Blurb (from Goodreads):
Persepolis is the story of Satrapi’s unforgettable childhood and coming of age within a large and loving family in Tehran during the Islamic Revolution; of the contradictions between private life and public life in a country plagued by political upheaval; of her high school years in Vienna facing the trials of adolescence far from her family; of her homecoming–both sweet and terrible; and, finally, of her self-imposed exile from her beloved homeland. It is the chronicle of a girlhood and adolescence at once outrageous and familiar, a young life entwined with the history of her country yet filled with the universal trials and joys of growing up.
I’m unsure how to review this, because it feels strange to criticize someone’s actual personality and experiences. I’m not trying to belittle what they lived through in any way.
I started Persepolis with plenty of hope. As an Iranian, I thought it would be interesting to see my country’s history through someone who’s lived it, but it stalled about halfway through for me.
I loved reading the first half of the book. Satrapi’s illustrations are beautiful. Watching the Revolution and Iran-Iraq War through the eyes of a child is heartbreaking, yet that childish perspective and naiveté also provides a certain humour. I enjoyed Marjane’s passion and curiosity as a child. The author also did a good job of providing a historical framework in which she sets her story. As she comes from a well-off family from Tehran, with Communist ties, a certain bias is understandable. She’s telling her story, her version of events.
“We can only feel sorry for ourselves when our misfortunes are still supportable. Once this limit is crossed, the only way to bear the unbearable is to laugh at it.”
However, the book becomes less genuine and more political as the author grows older. It reads more as a sequence of events than as a story with any emotional depth. I began to dislike Marjane. She becomes increasingly rude, entitled and selfish as the story progresses– and her parents condone this entitlement. She constantly insults other people during confrontations, under the guise of demonstrating her independence. A moment that shows her selfishness perfectly is when she gets another man arrested in order to avoid being confronted by the Revolutionary Guard. After spending pages describing the ruthlessness of the regime, she shows no concern for what might have happened to that man. Is he in jail? Is he dead? Is he hurt? Marjane doesn’t care. She is remorseless, and even proud of herself, until her grandmother scolds her for her actions. Even then, she’s more concerned about her grandmother being mad at her than about the man’s fate.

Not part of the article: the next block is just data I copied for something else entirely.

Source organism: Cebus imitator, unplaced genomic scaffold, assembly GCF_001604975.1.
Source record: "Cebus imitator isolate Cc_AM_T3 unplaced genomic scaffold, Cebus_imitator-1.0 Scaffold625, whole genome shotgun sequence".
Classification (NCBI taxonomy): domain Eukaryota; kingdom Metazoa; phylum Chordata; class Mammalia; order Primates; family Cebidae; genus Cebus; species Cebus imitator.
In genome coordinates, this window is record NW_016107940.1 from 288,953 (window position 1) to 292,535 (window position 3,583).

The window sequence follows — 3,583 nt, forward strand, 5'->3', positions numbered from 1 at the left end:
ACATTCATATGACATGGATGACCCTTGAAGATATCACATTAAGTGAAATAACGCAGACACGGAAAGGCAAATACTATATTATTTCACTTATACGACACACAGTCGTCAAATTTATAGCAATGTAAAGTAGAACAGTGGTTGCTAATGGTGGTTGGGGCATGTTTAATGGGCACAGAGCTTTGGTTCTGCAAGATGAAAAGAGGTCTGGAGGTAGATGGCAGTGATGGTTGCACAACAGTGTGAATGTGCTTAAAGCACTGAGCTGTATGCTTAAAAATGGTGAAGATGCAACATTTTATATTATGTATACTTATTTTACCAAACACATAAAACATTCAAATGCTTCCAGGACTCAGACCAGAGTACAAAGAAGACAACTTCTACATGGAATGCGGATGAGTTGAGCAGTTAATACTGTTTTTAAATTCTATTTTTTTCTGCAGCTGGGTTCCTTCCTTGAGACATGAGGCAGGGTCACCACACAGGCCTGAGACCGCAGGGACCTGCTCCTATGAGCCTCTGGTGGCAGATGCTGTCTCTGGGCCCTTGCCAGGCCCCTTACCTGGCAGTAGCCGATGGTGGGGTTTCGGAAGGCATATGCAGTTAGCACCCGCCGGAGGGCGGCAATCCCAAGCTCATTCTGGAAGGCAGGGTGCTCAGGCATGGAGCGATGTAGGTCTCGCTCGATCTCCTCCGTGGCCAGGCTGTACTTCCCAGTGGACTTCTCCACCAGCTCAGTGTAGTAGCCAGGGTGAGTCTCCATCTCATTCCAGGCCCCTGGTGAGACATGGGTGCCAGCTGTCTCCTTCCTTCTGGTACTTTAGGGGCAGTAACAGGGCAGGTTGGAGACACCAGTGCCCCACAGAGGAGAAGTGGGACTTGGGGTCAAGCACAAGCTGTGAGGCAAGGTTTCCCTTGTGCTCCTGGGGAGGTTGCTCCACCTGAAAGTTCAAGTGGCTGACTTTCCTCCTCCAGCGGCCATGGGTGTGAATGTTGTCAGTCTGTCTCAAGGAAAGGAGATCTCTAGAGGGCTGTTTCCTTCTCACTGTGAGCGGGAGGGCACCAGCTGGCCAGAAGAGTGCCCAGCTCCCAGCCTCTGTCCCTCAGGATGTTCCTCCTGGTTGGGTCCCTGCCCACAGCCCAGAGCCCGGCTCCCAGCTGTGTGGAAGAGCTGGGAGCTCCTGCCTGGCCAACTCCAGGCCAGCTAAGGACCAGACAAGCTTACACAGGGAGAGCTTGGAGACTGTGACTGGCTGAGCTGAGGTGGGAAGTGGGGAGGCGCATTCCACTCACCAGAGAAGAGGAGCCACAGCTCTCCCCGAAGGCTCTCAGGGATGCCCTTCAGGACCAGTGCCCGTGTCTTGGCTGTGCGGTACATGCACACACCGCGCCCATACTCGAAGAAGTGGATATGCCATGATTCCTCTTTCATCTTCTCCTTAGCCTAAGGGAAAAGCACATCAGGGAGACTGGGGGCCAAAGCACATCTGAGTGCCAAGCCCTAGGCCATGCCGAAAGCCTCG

Another problem I have is that Satrapi’s version of “freedom” is Western and irreligious. She sees herself as better than anyone who doesn’t subscribe to her values; religious people are uneducated and backwards, she’s liberal and free. In one frame, she says that you can tell how “progressive and modern” an Iranian woman is by how much skin they show. Equating modernity to Western values just doesn’t sit right with me. As someone who wants to describe herself as open-minded, Satrapi is quite rigid in her views.
All in all, I thought Persepolis was okay. I loved the way it is illustrated. I appreciate Satrapi’s complete honesty. I’m also grateful that a story about Iran is so accessible and popular amongst Western readers. However, the second half of the book simply fell short for me. Is the book this popular because it justifies pre-existing notions we have about countries like Iran? Oh, poor them, they are so oppressed, but deep down, they are just like us, they want to be just like us.